Almost as if it was recorded for an alternate soundtrack to Logan’s Run, this is one of those albums that would make you go and read you sci-fi books along with this album compose and conducted by Phideaux Xavier certainly takes a darker approach to unbelievable uncharted territories to set the course of a new planet. As the band members are space cadets, Xavier is the commander in chief, creating epic compositions with a few twists in the sections to go with. The band’s new album, Snowtorch, is one of those finest albums to be released at the right time at the right place for the year of our lord, 2011.
With this year being a return to the darker territories of the art rock sound for TV composer Phideaux Xavier and his fellow comrades, Snowtorch is one of those fine albums who have been waiting to hear the late ‘60s and early ‘70s sound of the glory days of Psych and obscure progressive rock. As the two epic that clock in for 18 and 15-minutes long, Snowtorch is a mysterious adventure into the darker side of life. With the sounds of acoustic guitars, Phideaux and Valerie’s vocals, moog synthesizers swirling in the twister, soaring mellotrons creating a haunting disturbing territorial boundaries that would have listener’s go batshit crazy, it looks like I’m beginning to become a fan of Phideaux’s music as of right now. To me, Xavier is the new Peter Hammill of the 21st century.
As Snowtorch is the darker science-fiction rock opera, some people may scratch their heads thinking “what the hell is this?” There’s the beautiful female vocalization in moments on the album to hear including the homage of Eno’s Here Come The Warm Jets on Helix which is a wonderful track that Valerie Gracious does, but I wish there was a duet on the track where she and Phideaux can sing on the track. Now does that say I hate the song? Absolutely not! It has a calm after the storm and lukewarm feel on the ballad and melodic organ which would have been recorded at a dark and gothic cathedral, but needs a little bit of work as if Phideaux was trying to finish the album in a huge rush, but it’s one hell of a track right there.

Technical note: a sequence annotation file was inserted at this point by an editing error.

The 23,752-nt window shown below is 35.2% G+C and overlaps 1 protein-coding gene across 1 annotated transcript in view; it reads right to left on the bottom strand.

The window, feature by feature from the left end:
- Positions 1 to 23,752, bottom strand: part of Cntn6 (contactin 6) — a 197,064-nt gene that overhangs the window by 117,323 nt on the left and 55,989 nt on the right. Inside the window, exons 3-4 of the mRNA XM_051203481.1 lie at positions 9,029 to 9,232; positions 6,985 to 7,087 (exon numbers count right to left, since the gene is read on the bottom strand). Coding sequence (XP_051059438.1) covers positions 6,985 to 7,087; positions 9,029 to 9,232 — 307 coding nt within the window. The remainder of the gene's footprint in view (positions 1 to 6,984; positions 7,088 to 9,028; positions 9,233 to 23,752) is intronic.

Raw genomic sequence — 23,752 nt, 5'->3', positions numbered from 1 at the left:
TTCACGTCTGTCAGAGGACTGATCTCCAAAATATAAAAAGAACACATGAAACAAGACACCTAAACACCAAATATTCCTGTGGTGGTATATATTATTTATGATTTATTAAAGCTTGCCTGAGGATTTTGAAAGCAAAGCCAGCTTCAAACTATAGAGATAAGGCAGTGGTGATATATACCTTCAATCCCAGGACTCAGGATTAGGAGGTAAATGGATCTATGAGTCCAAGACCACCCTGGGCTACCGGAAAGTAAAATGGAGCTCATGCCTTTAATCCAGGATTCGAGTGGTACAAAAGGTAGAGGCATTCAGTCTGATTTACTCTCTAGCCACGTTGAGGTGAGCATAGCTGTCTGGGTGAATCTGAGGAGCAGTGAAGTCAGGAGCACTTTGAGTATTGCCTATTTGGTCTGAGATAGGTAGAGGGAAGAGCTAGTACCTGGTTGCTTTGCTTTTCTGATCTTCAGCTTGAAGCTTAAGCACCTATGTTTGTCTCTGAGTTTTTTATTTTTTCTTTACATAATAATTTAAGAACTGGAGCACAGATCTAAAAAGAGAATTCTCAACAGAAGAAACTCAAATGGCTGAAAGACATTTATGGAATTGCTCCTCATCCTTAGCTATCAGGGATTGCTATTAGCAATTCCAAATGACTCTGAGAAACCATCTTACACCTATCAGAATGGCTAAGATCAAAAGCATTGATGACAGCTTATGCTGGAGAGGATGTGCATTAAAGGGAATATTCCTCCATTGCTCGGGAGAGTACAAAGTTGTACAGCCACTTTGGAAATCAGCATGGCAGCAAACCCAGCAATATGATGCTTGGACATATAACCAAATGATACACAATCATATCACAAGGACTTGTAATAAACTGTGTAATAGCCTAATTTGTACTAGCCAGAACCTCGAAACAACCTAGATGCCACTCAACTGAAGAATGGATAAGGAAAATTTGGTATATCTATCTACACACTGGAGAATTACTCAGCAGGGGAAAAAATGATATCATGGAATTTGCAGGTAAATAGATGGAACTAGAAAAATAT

And also don’t forget the last track, “…” Now some of you are thinking, “why would Xavier do something like this?” Well he wants to surprise the listener and give sort of medieval rocking finale that has almost a dance beat and very much in the realm of Gentle Giant’s Octopus-era. As violinist Ariel Farber does an Irish jig on the violin as if she’s dancing to Phideaux’s composition, she lets him know that she doesn’t miss a beat while Phideaux does a folksy acoustic fingerpicking finale to set the tone of the closing finale that really has audiences dancing, laughing, and having a good time.
Now is Snowtorch a great album? No, but what he does is that he would take a piece and brainstorms to decide where the direction would lead to. Xavier knows the score and Snowtorch is one of the albums that would have your mind blown into a wonderous adventure that you’ll never take your headphones off when you listen to this. The melodies and the structures are so damn perfect, you would want this in your prog and psych collection. And again, Phideaux is the new Peter Hammill and the band is the next Van Der Graaf Generator.